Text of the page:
Photo: John Bazemore (AP)

The bad old tweets are an increasingly permanent component of the news cycle: An athlete does something good—has a good run of appearances, or gets drafted, or, say, loses a no-hitter with two strikes to go—and someone looks up his very old (and very public) tweets, which are racist and/or homophobic and/or offensive in other ways. The athlete apologizes, chagrined. He says that’s not who he is, and points out that the tweets are years old, were sent when he was a teenager, were just jokes and do not represent what he believes. His fans cheer him to let him know he’s still one of theirs; opposing fans boo him to let him know they disapprove. His boss sends him to diversity training.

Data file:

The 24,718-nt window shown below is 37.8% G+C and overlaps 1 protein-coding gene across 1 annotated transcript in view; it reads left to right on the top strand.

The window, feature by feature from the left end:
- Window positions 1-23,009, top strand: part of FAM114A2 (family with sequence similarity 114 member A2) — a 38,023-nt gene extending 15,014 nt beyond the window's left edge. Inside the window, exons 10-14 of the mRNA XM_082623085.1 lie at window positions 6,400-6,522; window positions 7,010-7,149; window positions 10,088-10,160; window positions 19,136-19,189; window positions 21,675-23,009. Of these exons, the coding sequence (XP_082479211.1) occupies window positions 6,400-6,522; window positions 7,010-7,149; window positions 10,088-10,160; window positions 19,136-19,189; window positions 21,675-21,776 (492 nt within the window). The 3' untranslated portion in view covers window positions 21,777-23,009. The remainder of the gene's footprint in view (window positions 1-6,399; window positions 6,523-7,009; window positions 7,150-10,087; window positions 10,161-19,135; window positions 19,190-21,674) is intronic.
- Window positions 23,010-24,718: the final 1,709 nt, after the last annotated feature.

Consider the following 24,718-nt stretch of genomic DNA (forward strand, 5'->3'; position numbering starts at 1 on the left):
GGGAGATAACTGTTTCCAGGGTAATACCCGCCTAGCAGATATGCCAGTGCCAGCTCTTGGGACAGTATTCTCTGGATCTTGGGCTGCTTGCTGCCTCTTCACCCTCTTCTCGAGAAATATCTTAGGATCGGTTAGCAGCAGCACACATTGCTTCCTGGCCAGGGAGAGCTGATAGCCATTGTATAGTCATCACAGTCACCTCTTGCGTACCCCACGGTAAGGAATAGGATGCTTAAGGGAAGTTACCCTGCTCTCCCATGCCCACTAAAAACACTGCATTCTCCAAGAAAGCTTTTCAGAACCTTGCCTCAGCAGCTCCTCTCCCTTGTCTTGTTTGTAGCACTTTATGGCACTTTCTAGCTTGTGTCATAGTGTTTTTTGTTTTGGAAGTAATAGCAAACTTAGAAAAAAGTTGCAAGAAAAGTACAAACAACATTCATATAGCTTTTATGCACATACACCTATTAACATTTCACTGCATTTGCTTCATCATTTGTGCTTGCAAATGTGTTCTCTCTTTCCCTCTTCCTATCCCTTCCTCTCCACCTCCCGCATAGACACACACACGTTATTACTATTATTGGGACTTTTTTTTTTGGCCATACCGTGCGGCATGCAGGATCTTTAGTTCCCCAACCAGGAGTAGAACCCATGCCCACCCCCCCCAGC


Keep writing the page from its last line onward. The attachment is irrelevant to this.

And then ... well, we don’t know what comes then, not yet. This news cycle is necessarily a recent-enough thing—only now have we reached the point where established pro athletes could have been on Twitter when they were high schoolers—that we don’t know how it goes after that. If the athlete is publicly tarred for their entire career. If they internalize the criticism and grasp that it was wrong in the first place, or if they privately double down in the face of what they consider dirty tricks. Or if—and this is the only part of this that actually matters in any practical sense—observers, young fans who look up to these athletes, get the message that these slurs, even in jest, are not okay. That it doesn’t matter whether you have hate in your heart if you say things that make other people feel unwelcome or feel like shit. The world is getting better, more considerate, more inclusive, despite what it may feel like sometimes. And maybe this news cycle is part of that progress. Or maybe it’s just fans taking advantage of the ease of searching old tweets to embarrass players they don’t like—adversarial fandom, same as it ever was, but with new tools. And maybe it starts out as one and inadvertently serves as the other, pettiness to serve the greater good. That’d be fine too.